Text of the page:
Mary Haddad, R.S.M., president and chief executive officer, Catholic Health Association of the United States: As a Catholic health ministry we affirm that each person is sacred and worthy of our deepest reverence. We are appalled by the recent killings of African Americans by law enforcement officials and vigilantes and acknowledge the deep grief and anger now being expressed.

The recent deaths of George Floyd, Ahmaud Arbery, Breonna Taylor and others in similar circumstances remind us that racism continues to cast a long shadow across our nation. We must respond, not in violence, but in a renewed commitment to justice and peace. Let us work in solidarity to end the racism and violence that continues to devastate the health and well-being of too many individuals and communities.

Catholic universities

Fordham President Joseph M. McShane, S.J.: It is with a heavy and (let me be honest here) angry heart that I write to you today. I suspect that your hearts are also angry and heavy with sorrow. And how could we not be angry, dismayed and sorrowful at this moment? In the course of the past few painful months, we have witnessed the savage and senseless killings of George Floyd in Minneapolis, and Ahmaud Arbery in Brunswick, as well as many other instances of violence—lethal and not—against people of color in the United States. That is not to mention the longstanding economic violence against people of color and their communities in this country, and the widespread, systemic and shameful disregard for the value of their lives in the eyes of others. (We have seen this systemic disregard quite clearly during the COVID-19 pandemic: amid the suffering across the country, and especially in the Bronx, communities of color were and are more vulnerable and more harshly affected than are white communities.)

Gonzaga: As our university president stated in the context of the racial violence in Charlottesville, Gonzaga stands in solidarity with all those who oppose hate, who oppose prejudice, who oppose racism—and daily affirms its commitment to working proactively and constructively to create a culture and society where the dignity of each and every individual is treasured, honored, and celebrated, and the words “equity,” “inclusivity,” and “justice” are truly hallmarks of our way of proceeding.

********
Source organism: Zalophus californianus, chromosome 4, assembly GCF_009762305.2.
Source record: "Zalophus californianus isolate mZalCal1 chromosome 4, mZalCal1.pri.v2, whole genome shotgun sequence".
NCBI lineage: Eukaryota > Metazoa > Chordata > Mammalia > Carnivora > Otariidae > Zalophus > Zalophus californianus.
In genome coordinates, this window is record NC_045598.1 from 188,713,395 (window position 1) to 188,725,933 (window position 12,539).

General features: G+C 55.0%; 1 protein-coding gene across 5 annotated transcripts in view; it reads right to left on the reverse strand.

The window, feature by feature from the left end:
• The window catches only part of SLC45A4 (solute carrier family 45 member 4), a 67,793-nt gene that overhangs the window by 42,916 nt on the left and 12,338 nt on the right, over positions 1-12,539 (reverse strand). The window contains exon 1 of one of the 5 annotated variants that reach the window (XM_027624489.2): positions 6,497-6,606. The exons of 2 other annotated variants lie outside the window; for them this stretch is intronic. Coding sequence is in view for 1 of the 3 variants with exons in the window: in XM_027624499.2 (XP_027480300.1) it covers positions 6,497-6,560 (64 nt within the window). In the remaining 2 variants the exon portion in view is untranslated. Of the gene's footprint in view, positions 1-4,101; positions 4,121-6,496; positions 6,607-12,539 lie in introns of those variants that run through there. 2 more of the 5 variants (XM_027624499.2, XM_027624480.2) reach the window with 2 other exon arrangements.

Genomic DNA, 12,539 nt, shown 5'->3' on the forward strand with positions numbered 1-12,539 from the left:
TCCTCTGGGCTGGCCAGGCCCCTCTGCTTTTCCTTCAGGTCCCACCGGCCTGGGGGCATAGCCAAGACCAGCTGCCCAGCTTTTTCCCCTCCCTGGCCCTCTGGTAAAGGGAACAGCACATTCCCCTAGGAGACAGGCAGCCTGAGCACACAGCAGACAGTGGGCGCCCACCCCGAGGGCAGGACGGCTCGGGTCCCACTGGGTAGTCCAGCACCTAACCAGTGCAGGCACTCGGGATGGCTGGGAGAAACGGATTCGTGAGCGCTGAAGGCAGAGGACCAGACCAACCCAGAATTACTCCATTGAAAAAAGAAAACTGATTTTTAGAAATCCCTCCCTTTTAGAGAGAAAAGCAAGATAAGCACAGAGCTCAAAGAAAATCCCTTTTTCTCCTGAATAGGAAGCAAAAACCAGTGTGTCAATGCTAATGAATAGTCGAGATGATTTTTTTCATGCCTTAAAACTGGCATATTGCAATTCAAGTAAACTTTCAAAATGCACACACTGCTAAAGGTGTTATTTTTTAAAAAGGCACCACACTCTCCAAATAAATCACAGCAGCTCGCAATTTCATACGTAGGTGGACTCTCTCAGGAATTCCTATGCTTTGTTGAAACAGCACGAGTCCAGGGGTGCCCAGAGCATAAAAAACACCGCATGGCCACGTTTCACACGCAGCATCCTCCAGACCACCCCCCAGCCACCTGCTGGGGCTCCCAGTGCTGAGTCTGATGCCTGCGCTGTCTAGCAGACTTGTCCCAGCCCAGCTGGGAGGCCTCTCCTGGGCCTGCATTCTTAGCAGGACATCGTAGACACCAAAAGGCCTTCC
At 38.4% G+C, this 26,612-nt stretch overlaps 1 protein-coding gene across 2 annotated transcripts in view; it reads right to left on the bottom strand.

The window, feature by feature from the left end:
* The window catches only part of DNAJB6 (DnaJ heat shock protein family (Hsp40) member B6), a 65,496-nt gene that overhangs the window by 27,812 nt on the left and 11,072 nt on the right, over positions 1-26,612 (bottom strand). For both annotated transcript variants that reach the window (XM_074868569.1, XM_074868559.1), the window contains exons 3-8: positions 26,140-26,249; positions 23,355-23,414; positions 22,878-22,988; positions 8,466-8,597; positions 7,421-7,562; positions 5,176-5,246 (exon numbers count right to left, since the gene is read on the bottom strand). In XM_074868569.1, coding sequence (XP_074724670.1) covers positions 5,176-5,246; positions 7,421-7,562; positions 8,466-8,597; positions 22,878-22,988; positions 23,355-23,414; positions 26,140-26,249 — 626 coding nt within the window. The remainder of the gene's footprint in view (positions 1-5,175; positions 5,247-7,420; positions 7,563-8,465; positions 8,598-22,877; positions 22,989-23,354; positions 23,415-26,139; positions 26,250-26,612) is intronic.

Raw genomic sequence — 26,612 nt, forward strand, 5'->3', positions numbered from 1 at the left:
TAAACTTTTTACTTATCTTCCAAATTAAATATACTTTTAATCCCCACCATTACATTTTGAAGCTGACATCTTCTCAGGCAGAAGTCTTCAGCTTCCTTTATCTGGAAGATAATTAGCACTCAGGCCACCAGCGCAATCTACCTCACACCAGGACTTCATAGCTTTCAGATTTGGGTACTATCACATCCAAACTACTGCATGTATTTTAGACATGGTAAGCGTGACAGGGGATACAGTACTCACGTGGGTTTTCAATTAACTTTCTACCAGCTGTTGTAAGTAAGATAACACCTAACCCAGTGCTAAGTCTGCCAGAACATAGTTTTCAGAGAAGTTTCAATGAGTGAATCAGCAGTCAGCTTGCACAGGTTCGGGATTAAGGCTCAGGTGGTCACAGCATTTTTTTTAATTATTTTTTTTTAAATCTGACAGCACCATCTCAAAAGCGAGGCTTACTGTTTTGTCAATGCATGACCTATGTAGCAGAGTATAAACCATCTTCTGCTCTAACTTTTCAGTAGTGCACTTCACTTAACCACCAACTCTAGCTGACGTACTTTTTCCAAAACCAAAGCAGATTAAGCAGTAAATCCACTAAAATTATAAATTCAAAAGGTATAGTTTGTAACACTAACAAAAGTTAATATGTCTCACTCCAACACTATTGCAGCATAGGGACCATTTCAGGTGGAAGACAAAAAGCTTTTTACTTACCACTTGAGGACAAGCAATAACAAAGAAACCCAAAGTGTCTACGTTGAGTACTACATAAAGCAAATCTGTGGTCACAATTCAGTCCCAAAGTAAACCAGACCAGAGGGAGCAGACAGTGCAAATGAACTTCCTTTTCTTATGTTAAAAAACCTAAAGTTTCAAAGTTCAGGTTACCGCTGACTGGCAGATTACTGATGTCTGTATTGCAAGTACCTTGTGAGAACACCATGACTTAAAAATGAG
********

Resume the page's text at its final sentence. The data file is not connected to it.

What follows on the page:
Notre Dame Student Government: Our university can do better. The statement released by the University of Notre Dame on racial justice was a disappointment to many students, faculty, staff, and alumni who, frankly, expected more from our beloved university. Rather than simply looking back to 1964 when Father Ted stood hand in hand with Dr. Martin Luther King, Jr., we should be looking ahead to the ways we can contribute to the fight against racism in the present, to fight for justice and peace. We urge university officials to proactively engage in more advocacy work to reassure our Black community members that, as an institution, we are still fighting on their side just as passionately as we once did in the past. We must amplify the voices of Black students in the present. As a student body, we must actively join together to help combat systems of oppression for minority groups. It is well within our responsibilities to support and advocate for our peers when systems have continuously failed them. If we choose to remain silent and complicit in this ongoing battle against racism, we choose to side with these oppressive forces.

Xavier University of Louisiana President Reynold Verret: My grief mingles with an unceasing lament for our many dead: a young man in Southern Georgia, a young woman in Louisville, our alumna in Fort Worth, and so many known and unknown. We are brought to tears, clamoring for justice, asking, “When will we expiate our nation’s original sin of racism and slavery?”